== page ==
Why Your English Language Learners Listening Comprehension is Bad and What to Do About It

When English EFL foreign language learners have listening comprehension problems it can be discouraging. If you use videos, CDs or audio cassette tapes, or even perhaps when speaking your learners can have their lesson input interrupted by no listening comprehension skills. Comprehensible input (Krashen, 1989) is an integral part of any English or foreign language class.

Contributing Factors

These seven factors can directly or indirectly bring about your learners' listening comprehension skills and comprehension.

1. Vocabulary

ELT author, researcher and lecturer Scott Thornbury said, ". count one hundred words of a (reading) passage. If more than ten of the words are unknown, the text has less than a 90% vocabulary recognition rate. Is actually also therefore, unreadable." (S. Thornbury, 2004) The same then is likely true regarding any listening passage. Remember, "You can never be too rich, too thin or have enough foreign language vocabulary" as the saying goes.

2. Rhyming Sounds

Have you ever taught or learned songs? If so, you'll remember that available types of rhyming patterns which can be used. Alliteration, onomatopoeia, assonance and consonance, simile, metaphor and allusion, among others, all lend specific ambience to written or spoken language in French.

Note: If you care or do you need a quick refresher on these poetic elements, you should read, "How to Evoke Imagery, Emotions and Ideas in Writing Poetry That Captures Prospective customers Imagination" and "How compose Poems That Capture heart and soul and Imagination of Your Readers" with the author. (L.M. Lynch, 2007)

3. Idioms and Expressions

In every language there are frequently-used idioms and expressions that allow its speakers to convey nuances of thought one to the other effortlessly therefore greater clarity that simply "explaining" everything verbally. It means helpful realize as most of these as possible, but should don't, the meanings numerous conversations or spoken exchanges may you "lost" for the listener.

4. Pronunciation

Everyone speaks differently and uses forms of connected speech in distinctive ways. Elements including elision, contraction, juncture, liaison, register, accommodation, aspect, intonation and others, affect pronunciation and speech patterns on an individual basis. When learners are unfamiliar, or even ignorant of, these elements, listening comprehension can be significantly impacted.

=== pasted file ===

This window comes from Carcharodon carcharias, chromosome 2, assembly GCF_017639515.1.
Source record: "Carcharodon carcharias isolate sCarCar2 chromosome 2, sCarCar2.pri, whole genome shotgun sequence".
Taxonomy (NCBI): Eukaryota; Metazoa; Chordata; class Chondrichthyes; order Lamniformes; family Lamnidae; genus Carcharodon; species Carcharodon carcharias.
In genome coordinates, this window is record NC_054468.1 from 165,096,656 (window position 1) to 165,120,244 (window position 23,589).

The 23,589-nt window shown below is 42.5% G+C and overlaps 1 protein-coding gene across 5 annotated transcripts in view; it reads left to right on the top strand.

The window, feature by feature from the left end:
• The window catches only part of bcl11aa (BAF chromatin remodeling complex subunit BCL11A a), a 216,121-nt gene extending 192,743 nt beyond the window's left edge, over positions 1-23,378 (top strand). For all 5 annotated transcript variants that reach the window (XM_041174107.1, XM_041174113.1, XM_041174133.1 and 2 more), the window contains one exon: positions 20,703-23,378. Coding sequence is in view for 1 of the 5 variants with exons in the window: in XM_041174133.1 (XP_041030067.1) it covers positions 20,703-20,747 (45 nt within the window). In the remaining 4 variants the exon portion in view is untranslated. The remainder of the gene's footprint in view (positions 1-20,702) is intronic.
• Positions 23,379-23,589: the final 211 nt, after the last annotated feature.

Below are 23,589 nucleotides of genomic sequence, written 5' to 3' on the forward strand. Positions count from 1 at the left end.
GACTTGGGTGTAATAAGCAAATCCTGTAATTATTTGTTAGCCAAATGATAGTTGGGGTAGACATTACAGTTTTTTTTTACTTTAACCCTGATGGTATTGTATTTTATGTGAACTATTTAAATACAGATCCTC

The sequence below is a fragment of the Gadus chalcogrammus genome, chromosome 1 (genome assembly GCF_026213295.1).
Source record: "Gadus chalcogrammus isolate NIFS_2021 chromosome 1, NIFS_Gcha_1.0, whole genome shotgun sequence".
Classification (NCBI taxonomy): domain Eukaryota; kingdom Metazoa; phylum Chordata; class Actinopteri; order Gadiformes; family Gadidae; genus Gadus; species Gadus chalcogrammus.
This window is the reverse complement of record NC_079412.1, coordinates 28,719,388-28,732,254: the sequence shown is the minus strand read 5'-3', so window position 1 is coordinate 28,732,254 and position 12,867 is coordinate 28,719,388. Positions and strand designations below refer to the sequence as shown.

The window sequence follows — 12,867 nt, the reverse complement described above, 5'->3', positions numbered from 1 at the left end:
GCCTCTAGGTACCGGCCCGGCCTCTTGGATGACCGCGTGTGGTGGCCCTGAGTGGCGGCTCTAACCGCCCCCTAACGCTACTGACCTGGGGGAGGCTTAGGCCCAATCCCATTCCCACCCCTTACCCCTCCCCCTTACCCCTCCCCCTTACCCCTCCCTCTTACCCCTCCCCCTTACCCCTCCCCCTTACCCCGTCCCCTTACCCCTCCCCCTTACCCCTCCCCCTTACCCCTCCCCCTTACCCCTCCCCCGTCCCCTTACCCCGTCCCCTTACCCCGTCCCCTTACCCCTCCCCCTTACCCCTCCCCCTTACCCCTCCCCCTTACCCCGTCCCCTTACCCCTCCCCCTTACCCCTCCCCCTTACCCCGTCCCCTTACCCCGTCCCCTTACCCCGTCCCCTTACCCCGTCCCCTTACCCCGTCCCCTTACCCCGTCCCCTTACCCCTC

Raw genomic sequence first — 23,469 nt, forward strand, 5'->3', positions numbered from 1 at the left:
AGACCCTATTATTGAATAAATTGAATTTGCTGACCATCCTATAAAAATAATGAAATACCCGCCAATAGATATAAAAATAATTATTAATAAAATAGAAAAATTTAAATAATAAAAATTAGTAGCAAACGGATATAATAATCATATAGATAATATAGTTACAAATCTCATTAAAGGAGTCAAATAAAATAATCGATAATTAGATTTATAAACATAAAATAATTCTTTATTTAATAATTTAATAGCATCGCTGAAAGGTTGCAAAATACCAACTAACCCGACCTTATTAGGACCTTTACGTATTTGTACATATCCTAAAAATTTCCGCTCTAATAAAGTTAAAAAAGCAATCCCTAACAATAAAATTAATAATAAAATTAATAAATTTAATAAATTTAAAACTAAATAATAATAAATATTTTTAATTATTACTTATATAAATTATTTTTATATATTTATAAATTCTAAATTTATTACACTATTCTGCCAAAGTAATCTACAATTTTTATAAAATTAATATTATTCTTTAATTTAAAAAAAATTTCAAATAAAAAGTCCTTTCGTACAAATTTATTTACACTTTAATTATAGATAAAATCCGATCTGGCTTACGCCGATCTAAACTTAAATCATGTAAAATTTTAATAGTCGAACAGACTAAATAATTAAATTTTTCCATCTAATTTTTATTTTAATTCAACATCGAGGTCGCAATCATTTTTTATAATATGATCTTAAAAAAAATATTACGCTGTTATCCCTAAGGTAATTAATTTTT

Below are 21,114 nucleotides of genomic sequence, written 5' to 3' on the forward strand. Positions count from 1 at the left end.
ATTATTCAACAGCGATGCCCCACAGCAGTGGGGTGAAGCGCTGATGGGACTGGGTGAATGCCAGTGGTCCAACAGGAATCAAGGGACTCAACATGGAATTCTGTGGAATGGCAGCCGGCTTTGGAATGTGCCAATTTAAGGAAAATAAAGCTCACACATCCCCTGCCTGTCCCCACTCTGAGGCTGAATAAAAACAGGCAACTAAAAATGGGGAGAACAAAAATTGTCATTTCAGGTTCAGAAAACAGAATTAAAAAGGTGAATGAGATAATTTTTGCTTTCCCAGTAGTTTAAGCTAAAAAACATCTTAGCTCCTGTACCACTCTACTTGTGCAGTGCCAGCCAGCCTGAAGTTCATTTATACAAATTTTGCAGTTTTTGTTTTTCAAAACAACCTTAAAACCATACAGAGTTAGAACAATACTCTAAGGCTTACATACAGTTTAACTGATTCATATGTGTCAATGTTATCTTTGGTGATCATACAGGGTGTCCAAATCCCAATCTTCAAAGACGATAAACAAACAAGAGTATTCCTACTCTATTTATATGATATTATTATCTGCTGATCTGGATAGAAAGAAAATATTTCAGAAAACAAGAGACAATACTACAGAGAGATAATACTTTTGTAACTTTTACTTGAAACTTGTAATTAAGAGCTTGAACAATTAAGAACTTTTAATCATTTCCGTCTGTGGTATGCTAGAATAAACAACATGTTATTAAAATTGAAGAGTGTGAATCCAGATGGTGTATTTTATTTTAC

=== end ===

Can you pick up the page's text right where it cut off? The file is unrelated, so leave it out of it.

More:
5. Regional or National Accents

The same sentence when spoken by people from different first language (L1) backgrounds, regional locations, or ethnic backgrounds can be decisively variable. Unfamiliarity with such on the part of EFL learners can cause a definite associated with listening comprehension or "comprehensible input" as mentioned earlier.

6. Grammar in Context

When grammar and its aspects are taught as "separate" themes, that is, outside of a real relevant context, learners could be "handicapped" as it were by not understanding just how and when particular grammar structures are used by native speakers during an oral discourse or verbal exchange. So when they, the learners, hear a grammar structure that they "know", but learned "out of context", they can often "miss it", misinterpret it or just not understand what they are hearing.

7. Language Rhythms

One of the big differences between English and say, Spanish, constantly one language is "syllable-based" while one other is "accent-based". This makes up about non-native speakers sounding "funny" when speaking a language Free notes for 9 class other than their native language.

With epithets like, "oh, she luv-ed him but chew-no it wuzn't not no guud, mahn for demm charter yacht."

These involving epithets derive not due to a lack of English a further foreign language skills in particular, but rather from pronunciation based on using an "incorrect" spoken language beat.